During the 20th century, the global climate has warmed by about 0.6°C, or about 0.06°C per decade. Computer models which simulate the effects on climate of increasing atmospheric greenhouse gas concentrations project that global average surface temperatures will rise by a further 3°C by the end of the 21st century, or 0.3°C per decade. It is currently believed that most ecosystems can withstand at most a 0.1°C global temperature change per decade, before experiencing severe ecological stresses, leading in some cases to species extinction.
A warming of even 2°C over the next 100 years would shift current climate zones in temperate regions of the world about 300 km towards higher latitudes, and vertically by 300 m. The composition and geographical distribution of unmanaged ecosystems will change as individual species respond to new conditions. At the same time, habitats will be degraded and fragmented by the combination of climate change, deforestation, desertification and other environmental pressures.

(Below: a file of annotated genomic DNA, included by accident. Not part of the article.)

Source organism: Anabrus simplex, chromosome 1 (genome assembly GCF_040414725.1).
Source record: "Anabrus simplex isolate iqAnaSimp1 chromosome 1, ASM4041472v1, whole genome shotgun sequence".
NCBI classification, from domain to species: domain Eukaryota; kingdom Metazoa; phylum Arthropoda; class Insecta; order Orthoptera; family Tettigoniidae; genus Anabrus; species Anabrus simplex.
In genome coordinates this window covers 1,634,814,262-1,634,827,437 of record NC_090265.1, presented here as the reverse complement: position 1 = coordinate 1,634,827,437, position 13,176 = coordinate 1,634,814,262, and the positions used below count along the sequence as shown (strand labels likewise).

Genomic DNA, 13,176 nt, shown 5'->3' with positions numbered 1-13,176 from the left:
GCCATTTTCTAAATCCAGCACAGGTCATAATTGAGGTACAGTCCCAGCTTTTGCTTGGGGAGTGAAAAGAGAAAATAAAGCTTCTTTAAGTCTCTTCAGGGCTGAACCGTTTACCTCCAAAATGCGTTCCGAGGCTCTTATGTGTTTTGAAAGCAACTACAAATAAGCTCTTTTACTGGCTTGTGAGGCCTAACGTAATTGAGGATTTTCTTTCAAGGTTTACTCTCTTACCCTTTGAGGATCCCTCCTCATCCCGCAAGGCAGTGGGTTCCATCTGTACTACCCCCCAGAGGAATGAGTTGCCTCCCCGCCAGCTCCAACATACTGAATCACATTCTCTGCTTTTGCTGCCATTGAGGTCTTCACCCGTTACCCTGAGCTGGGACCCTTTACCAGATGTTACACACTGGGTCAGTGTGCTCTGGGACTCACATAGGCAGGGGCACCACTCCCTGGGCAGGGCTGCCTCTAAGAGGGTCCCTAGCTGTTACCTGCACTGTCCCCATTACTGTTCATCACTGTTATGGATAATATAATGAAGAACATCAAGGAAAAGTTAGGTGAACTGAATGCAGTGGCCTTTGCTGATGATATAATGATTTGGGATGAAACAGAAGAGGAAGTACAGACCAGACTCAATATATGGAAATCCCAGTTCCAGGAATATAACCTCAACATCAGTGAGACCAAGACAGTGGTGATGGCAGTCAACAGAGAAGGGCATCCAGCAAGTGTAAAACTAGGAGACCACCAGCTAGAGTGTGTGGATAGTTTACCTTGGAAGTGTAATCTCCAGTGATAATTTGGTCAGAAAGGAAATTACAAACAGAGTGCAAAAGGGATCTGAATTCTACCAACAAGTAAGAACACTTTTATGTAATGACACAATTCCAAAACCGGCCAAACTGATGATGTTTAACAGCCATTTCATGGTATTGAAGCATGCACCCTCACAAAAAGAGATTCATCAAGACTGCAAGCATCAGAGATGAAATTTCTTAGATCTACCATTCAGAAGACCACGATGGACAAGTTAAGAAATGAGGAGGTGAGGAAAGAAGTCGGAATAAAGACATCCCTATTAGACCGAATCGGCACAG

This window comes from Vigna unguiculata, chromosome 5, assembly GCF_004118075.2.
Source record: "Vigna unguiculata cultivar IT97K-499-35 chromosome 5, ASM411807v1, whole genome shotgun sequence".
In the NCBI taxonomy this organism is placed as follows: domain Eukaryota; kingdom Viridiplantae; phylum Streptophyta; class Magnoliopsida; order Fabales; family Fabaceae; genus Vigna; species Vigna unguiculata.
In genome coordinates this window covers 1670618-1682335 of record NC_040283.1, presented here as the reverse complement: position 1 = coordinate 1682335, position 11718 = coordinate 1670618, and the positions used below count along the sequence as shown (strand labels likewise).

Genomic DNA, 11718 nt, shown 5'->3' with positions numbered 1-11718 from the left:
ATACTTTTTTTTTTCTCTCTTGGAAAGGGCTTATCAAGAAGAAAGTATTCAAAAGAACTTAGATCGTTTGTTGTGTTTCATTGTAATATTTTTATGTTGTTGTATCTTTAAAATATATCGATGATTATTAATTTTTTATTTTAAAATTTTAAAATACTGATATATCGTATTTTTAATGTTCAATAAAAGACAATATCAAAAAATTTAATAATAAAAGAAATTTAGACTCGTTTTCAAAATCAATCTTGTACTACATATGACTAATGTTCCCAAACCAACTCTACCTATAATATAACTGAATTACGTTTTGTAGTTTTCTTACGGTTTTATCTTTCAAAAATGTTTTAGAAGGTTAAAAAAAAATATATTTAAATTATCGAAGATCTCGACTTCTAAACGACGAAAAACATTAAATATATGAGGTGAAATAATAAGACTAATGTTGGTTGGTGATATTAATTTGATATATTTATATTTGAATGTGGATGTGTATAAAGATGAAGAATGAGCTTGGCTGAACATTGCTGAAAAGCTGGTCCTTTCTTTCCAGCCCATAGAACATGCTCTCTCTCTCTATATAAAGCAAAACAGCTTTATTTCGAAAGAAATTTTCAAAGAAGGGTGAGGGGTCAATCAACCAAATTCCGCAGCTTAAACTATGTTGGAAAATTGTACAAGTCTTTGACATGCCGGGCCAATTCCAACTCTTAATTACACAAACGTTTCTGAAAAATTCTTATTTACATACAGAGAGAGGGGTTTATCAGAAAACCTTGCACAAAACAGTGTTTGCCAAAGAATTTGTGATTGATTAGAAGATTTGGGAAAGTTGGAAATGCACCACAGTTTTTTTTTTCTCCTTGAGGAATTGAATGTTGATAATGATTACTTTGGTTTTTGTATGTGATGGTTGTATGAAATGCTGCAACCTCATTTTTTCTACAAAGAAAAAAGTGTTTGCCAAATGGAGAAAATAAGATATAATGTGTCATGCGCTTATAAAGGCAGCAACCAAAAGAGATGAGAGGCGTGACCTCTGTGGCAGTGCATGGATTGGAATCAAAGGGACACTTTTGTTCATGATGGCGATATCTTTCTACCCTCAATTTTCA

The most vulnerable ecosystems to global warming include forests, deserts and semi-deserts, low-lying islands, polar regions, mountain systems, wetlands, peatbogs, coastal marshes and coral reefs. Changes in other climatic elements in addition to temperature, such as rainfall, sunshine, cloud cover, and the frequency and intensity of extreme weather events, will influence these vulnerable ecosystems.
Ecosystems have evolved to cope with natural climate changes, and in some cases, the influences of mankind. It is doubtful, however, given today’s globalised and ever-increasingly energy- and resource-consuming society that ecosystems will be able to respond to unprecedented climatic pressures as they have managed to in the past.